• Reflect on the assigned research article and how the study results will impact the practice of psychiatric-mental health nursing.
  • Discuss the ethical principles applicable to the assigned research study and how the human rights of the study participants were protected.
Clinical Skills Checklist
  • Knowledge of evidence supporting clinical skill (Standard 9. Evidence-Based Practice)

Organizations & Journals

Organizations and Website Resources

Agency for Health Care Research and Quality (AHRQ)
http://www.ahrq.gov/

American Psychiatric Association (APA)
http://www.apa.org/

American Psychiatric Nurses Association (APNA)
www.apna.org

Crisis Prevention Institute (CPI)
http://crisisprevention.com/

Eastern Nurse Research Society (ENRS)
http://www.enrs-go.org/

International Association of Trauma Professionals (IATP)
http://www.traumapro.net/

International Society of Psychiatric Mental Health Nurses (ISPN)
http://www.ispn-psych.org

Mental Health America (MHA)
www.mhanational.org/

National Alliance on Mental Illness (NAMI)
https://www.nami.org/

National Association of State Mental Health Program Directors
http://www.nasmhpd.org/

National Center for PTSD
http://www.ptsd.va.gov/

National Center on Minority Health and Health Disparities (NCMHD)
http://www.nimhd.nih.gov/

National Child Traumatic Stress Network (NCTSN)
http://www.nctsn.org/

National Institute on Drug Abuse (NIDA)
https://drugabuse.gov/

National Institute of Health (NIH)
http://www.nih.gov/

National Institute of Mental Health (NIMH)
https://www.nimh.nih.gov/index.shtml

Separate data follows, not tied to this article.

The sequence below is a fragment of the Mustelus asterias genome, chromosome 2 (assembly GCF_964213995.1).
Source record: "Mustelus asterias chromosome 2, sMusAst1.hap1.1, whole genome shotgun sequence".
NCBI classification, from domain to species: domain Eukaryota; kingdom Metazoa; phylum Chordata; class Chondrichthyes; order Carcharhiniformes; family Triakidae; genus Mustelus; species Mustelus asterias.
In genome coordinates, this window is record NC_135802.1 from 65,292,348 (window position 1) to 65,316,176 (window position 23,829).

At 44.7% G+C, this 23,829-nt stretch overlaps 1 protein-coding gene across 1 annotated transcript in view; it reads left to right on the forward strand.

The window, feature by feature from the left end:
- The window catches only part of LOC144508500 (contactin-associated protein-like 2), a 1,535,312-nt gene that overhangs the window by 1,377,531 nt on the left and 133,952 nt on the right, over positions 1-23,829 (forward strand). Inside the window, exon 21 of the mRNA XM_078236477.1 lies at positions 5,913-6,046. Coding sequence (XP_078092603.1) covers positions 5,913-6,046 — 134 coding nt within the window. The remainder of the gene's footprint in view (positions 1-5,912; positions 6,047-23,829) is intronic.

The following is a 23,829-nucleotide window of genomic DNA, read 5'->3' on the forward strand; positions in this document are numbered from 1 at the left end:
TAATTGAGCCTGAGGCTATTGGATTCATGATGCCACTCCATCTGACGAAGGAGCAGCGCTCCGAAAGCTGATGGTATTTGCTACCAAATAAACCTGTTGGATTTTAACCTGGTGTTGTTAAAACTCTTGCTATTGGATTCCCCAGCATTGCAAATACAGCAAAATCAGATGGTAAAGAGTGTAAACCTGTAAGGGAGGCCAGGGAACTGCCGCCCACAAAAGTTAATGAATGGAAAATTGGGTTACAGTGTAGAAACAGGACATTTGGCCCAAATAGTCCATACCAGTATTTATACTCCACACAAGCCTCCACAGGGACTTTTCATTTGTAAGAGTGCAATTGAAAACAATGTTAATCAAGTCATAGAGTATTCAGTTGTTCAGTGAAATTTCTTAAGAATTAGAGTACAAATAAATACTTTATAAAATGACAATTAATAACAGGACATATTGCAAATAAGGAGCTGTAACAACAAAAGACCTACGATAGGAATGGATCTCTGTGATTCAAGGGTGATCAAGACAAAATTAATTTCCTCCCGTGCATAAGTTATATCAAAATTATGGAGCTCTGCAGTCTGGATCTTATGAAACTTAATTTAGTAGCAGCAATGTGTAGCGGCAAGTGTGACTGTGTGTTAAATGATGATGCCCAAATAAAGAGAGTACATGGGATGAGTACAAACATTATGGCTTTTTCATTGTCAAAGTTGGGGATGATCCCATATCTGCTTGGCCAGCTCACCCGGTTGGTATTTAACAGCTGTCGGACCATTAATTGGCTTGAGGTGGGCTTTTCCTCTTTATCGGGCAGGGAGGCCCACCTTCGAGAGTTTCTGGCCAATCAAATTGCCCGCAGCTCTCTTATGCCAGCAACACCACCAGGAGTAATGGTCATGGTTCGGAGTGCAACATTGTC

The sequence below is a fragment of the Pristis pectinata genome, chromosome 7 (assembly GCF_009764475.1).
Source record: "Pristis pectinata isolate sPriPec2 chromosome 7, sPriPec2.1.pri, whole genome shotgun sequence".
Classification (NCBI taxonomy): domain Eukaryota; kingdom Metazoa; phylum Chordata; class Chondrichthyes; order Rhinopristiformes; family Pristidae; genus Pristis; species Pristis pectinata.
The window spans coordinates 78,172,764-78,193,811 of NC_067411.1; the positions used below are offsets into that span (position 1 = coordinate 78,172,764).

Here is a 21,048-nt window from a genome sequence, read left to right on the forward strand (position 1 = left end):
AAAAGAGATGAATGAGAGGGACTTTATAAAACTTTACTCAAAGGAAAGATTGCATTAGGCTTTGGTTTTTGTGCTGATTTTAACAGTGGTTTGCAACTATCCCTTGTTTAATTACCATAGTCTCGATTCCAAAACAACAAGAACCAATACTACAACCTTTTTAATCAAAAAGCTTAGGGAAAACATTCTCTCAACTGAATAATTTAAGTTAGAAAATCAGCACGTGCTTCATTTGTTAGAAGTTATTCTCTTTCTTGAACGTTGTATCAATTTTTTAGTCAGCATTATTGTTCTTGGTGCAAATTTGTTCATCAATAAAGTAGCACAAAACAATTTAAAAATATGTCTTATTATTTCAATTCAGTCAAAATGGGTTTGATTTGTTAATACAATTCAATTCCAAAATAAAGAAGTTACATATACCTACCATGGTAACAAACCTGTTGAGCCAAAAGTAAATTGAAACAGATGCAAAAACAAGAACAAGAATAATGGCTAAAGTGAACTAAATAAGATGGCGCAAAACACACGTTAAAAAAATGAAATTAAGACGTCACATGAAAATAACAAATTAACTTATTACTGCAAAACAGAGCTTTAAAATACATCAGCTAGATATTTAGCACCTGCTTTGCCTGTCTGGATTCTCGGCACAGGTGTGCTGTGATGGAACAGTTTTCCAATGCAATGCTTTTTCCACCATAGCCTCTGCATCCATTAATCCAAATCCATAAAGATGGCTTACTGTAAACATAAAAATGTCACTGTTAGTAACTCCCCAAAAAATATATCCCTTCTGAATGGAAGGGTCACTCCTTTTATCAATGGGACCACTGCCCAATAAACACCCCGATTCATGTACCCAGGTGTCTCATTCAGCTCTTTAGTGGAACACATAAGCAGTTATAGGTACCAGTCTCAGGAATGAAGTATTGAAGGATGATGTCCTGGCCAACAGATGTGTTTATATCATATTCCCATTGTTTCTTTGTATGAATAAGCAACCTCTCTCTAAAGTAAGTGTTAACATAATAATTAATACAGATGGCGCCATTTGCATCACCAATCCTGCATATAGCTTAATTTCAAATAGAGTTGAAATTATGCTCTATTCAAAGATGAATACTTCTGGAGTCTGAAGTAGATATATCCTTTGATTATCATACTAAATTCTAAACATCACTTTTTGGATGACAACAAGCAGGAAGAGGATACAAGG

National Institute of Nursing Research (NINR)
https://www.ninr.nih.gov/

Southern Nursing Research Society (SNRS)
http://www.snrs.org/

Substance Abuse and Mental Health Services Administration (SAMHSA)
http://www.samhsa.gov/

United States Preventative Services Task Force (USPSTF)
http://www.uspreventiveservicestaskforce.org/BrowseRec/Index

Journals of or relating to topics in PMH Nursing

Administration and Policy in Mental Health and Mental Health Services Research

Applied Nursing Research

Archives of Psychiatric Nursing

British Journal of Mental Health Nursing

Child and Adolescent Psychiatry and Mental Health

Human Psychopharmacology: Clinical and Experimental

International Clinical Psychopharmacology

International Journal of Law and Psychiatry

International Journal of Mental Health Nursing

Internet Interventions

Issues in Mental Health Nursing

Journal of the American Psychiatric Nurses Association

Journal of Child and Adolescent Psychiatric Nursing

Journal of Nursing Ethics

Journal of Nursing Measurement

Journal of Nursing Scholarship

Journal of Psychiatric and Mental Health Nursing

Journal of Psychopharmacology

Journal of Psychosocial Nursing

Journal of Psychosocial Nursing and Mental Health Services

Journal of Psychiatric and Mental Health Nursing

Journal of Transcultural Nursing

Mental and Physical Disability Law Reporter

NAMI Advocate

Nursing Research

Progress in Neuro-Psychopharmacology and Biological Psychiatry

Psychiatry

Research in Nursing and Health

Substance Abuse

Therapeutic Advances in Psychopharmacology

Western Journal of Nursing Research

Created by the APNA Education Council, Undergraduate Branch

Co-Chairs: David Sharp, RN, PhD & Diane Esposito, PhD, ARNP, PMHCNS-BC

Faculty Contributors: Barbara K. Buxton, PhD, PMHCNS-BC, RN; Shirlee Davidson, MSN, RN; Linda Etchill-Ewald MS, BSN, PMHCNS-BC; Sandra Gamble, MSN, BS, RN; Ann Harms, EdD, RN; Todd Hastings, PhD, RN; Mary Justice, MSN, RN, CNE; Beth King, PhD, RN, PMHCNS-BC; Barbara Kovac, NPP, MSN, RN; Brenda G. Kucirka, PhD, PMHCNS-BC, CNE; Marla McCall, PMHNP; Janet Merritt, PhD, APRN-BC, RN; Leslie Miles, DNP, APRN, BC; Melissa Neathery, MSN, RN, CNE; Karen Pounds, PhD, APRN, BC; Kimberly Sharp, PhD, RN; Traci T. Simms, DNS, RN, CNS/PMH-BC; Janet Sobolov, MS, RN-BC; Janet Standard, DNP, PMHNP-BC; Jill G. Steinke, MS, RN; Marianna K. Sunderlin, MSN, ACNS-BC, RN; Grace Wlasowicz, RN, Ph.D., PMHNP-BC